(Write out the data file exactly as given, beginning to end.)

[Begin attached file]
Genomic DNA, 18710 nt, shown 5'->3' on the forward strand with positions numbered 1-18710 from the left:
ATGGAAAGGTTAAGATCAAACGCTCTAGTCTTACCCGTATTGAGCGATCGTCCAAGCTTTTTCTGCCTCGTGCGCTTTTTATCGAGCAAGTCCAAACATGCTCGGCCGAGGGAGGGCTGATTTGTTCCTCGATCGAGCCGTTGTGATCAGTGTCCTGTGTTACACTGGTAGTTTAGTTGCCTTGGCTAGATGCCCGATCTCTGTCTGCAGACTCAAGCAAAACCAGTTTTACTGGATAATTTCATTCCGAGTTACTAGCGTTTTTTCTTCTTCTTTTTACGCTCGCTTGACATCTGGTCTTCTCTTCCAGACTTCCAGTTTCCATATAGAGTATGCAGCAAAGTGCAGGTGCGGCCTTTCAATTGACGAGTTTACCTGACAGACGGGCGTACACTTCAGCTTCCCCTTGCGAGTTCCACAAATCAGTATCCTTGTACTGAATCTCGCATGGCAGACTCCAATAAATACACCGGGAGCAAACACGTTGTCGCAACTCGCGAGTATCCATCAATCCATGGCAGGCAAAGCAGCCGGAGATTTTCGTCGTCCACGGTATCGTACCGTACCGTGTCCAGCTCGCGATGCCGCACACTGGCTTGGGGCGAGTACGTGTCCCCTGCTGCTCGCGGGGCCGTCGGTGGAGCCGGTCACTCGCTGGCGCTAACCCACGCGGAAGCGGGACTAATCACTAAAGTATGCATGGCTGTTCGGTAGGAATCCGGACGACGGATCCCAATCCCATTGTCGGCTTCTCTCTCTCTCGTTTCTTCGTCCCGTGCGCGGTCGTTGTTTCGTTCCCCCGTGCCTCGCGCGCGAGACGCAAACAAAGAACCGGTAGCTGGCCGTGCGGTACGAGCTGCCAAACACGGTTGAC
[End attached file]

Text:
Genomic DNA, 18710 nt, shown 5'->3' on the forward strand with positions numbered 1-18710 from the left:
ATGGAAAGGTTAAGATCAAACGCTCTAGTCTTACCCGTATTGAGCGATCGTCCAAGCTTTTTCTGCCTCGTGCGCTTTTTATCGAGCAAGTCCAAACATGCTCGGCCGAGGGAGGGCTGATTTGTTCCTCGATCGAGCCGTTGTGATCAGTGTCCTGTGTTACACTGGTAGTTTAGTTGCCTTGGCTAGATGCCCGATCTCTGTCTGCAGACTCAAGCAAAACCAGTTTTACTGGATAATTTCATTCCGAGTTACTAGCGTTTTTTCTTCTTCTTTTTACGCTCGCTTGACATCTGGTCTTCTCTTCCAGACTTCCAGTTTCCATATAGAGTATGCAGCAAAGTGCAGGTGCGGCCTTTCAATTGACGAGTTTACCTGACAGACGGGCGTACACTTCAGCTTCCCCTTGCGAGTTCCACAAATCAGTATCCTTGTACTGAATCTCGCATGGCAGACTCCAATAAATACACCGGGAGCAAACACGTTGTCGCAACTCGCGAGTATCCATCAATCCATGGCAGGCAAAGCAGCCGGAGATTTTCGTCGTCCACGGTATCGTACCGTACCGTGTCCAGCTCGCGATGCCGCACACTGGCTTGGGGCGAGTACGTGTCCCCTGCTGCTCGCGGGGCCGTCGGTGGAGCCGGTCACTCGCTGGCGCTAACCCACGCGGAAGCGGGACTAATCACTAAAGTATGCATGGCTGTTCGGTAGGAATCCGGACGACGGATCCCAATCCCATTGTCGGCTTCTCTCTCTCTCGTTTCTTCGTCCCGTGCGCGGTCGTTGTTTCGTTCCCCCGTGCCTCGCGCGCGAGACGCAAACAAAGAACCGGTAGCTGGCCGTGCGGTACGAGCTGCCAAACACGGTTGAC